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How the FTC chair is alienating the left, right and center

In a recent ABC news interview reviewing the tenure of the Federal Trade Commission’s Lina Khan, the chairwoman seemed proud that her activism at the antitrust-enforcement and consumer-protection agency has earned an unusual range of fans, including far-left Sen. Bernie Sanders of Vermont and far-right Rep. Matt Gaetz of Florida. However, it’s not surprising that she’s brought these legislative cranks together. They and Khan have lots in common: They’re ineffective in getting legislation passed, don’t work particularly well with others, and are usually sure they’re right regardless of what the law says.

More notable is how Khan’s policies are becoming less popular among less incendiary members of the left, right and center.

First, take a look from the left. Recently, Khan ventured into an area where even left-leaning European Union regulators hadn’t bothered to go: the luxury handbag industry.

U.S. Fashion brand Capri Holdings (which owns Versace, Jimmy Choo and Michael Kors) and Tapestry (which owns Kate Spade, Coach and Stuart Weitzman) are seeking to merge and compete more effectively with European luxury brands like LVMH, which is eight times larger than the merged company would be, according to the Wall Street Journal.

Tapestry confirmed that the merger — designed to make these American-owned brands more marketable in 75 countries — has been cleared unconditionally by the European Commission and Fair Trade Commission of Japan. But in the U.S.? Khan’s response came out of far-left field and far out of line with not only 40 years of antitrust consumer-welfare law in the U.S., but with often-stifling, left-wing EU competition standards.

Second, look from the right. This year, House Judiciary Chairman Jim Jordan (on whose committee Gaetz serves) released a detailed and scathing report on Khan’s FTC tenure. It highlighted how Khan consolidated power in her office and diminished the input and economic expertise of professional staff while promoting her long-held left-wing views. Apparently, her controversial chief of staff — who ordered all 1,100 FTC staff to cancel public appearances and rout all press requests through her — was even avoided by Biden administration officials.

The report disclosed that one manager was concerned that “outside influences … have an undue impact on our priorities, investigation management, and enforcement decisions … we should never make an enforcement-related decision for the sake of PR.” Complaints abounded about the micromanagement of investigations from her and her office that lacked sound legal reasoning and led to predictable losses that were in turn blamed on staff.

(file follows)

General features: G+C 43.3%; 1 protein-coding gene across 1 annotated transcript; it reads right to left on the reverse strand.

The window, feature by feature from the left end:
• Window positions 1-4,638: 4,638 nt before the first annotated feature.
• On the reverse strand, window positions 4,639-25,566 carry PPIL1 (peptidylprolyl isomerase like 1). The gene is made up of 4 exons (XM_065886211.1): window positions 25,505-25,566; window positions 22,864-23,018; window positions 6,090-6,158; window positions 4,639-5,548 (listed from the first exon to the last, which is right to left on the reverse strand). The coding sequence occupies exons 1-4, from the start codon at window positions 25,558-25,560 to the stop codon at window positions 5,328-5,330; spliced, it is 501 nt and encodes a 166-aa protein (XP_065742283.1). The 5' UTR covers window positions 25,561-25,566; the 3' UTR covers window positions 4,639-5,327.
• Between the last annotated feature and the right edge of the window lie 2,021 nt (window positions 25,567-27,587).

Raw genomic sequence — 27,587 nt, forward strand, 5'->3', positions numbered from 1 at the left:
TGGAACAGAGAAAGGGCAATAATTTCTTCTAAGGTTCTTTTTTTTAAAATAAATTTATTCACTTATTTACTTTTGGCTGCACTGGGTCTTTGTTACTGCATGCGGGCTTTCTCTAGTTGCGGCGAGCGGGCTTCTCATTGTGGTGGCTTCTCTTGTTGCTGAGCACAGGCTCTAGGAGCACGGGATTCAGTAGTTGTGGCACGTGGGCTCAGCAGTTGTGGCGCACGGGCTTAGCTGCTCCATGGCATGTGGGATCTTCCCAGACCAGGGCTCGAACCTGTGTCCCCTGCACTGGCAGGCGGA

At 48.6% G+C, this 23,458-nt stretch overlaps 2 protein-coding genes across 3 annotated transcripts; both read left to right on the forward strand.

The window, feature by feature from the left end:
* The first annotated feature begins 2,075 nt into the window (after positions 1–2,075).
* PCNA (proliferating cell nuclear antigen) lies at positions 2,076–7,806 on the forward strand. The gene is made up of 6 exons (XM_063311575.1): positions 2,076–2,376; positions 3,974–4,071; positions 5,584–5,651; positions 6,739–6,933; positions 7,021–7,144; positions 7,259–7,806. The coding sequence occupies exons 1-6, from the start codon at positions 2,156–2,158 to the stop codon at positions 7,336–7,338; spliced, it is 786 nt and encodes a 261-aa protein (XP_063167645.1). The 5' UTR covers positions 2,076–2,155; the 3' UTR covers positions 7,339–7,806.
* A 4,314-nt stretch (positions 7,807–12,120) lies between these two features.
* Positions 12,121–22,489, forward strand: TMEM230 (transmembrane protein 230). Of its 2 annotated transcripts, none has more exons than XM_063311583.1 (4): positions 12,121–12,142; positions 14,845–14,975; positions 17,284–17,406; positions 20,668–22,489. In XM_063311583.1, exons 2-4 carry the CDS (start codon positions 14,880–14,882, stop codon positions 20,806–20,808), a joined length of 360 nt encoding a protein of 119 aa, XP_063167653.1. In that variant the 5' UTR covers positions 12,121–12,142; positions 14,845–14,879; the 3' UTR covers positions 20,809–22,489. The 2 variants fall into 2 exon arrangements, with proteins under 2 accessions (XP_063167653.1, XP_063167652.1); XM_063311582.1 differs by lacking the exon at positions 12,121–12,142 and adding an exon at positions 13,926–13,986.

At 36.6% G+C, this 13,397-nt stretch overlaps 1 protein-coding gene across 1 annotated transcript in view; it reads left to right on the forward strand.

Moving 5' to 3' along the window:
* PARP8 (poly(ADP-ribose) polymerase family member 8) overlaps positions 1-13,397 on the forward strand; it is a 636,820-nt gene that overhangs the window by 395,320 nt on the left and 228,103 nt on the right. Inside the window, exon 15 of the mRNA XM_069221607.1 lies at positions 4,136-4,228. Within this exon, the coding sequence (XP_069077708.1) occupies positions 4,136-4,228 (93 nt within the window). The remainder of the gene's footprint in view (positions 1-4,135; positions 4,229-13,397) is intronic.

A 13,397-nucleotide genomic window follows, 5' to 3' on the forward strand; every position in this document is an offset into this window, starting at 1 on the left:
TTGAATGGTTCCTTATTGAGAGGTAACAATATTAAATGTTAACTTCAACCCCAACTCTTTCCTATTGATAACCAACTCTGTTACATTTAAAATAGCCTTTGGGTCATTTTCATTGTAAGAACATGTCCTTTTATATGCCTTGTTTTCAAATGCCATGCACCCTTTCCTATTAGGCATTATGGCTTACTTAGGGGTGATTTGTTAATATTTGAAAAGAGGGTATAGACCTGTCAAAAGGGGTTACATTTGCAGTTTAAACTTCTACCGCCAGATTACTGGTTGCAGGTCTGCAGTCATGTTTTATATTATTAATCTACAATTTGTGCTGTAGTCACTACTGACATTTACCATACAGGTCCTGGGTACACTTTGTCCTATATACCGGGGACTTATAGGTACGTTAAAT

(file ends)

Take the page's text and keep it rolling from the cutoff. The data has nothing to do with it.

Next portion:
FTC staff turnover has been unusually high. Even some who share Khan’s philosophy have headed for the exits because of her “only I can fix it” mentality. As the Judiciary report highlights, “Khan needed to consolidate the FTC’s power to push through her agenda without dissent from staff or other Commissioners. To accomplish this, Khan centralized power in her office despite the objections of staff.”

Sen. Ted Cruz, R-Texas, who voted to confirm Khan’s appointment and is himself a former high-ranking FTC official, wrote of his concern regarding employees’ “sinking morale and deepening lack of confidence in FTC leadership.” Staff surveys showed less than half (49%) agreed that FTC leaders “maintain high standards of honesty and integrity,” a shocking 38% lower than 2020 during the Trump administration.

And finally, from the center. When something isn’t broke, Khan can be counted on to try and fix it anyway. Take popular tech products and services that Americans use daily — whether it’s our Apple phones, Google search, or Amazon Prime. Khan and her front office consistently believe they have better ways to run dynamic and innovative businesses.

Khan has largely ignored the long-standing consumer welfare standard and economic analysis that determines if a business’ conduct or mergers have harmed or would harm consumers in any relevant market. Instead, as one of her law school mentors, Robert Hockett, explained to CNN last year: “She’s sort of trying to overturn a very well-entrenched orthodoxy and decades worth of court decisions that have been influenced by it.” Laughably, Khan suggested in her ABC interview that her approach was “conservative.”

Our legal system is designed to follow a basic and centrist orthodoxy: one person doesn’t get to overturn the law. That’s why for 40 years, through Republican and Democratic administrations alike, the consumer welfare standard has prevailed and our courts have logically upheld it.

That’s not the logic we hear from Sanders, Gaetz or Lina Khan. They advocate top-down changes and largely fail at the collaborative process of legislating. When asked whether she’d like another term, Khan said she felt like she was “just getting started.” Better if this is the beginning of the end.

Barbara Comstock is a former congresswoman from Virginia and currently senior adviser at Baker Doneslson.

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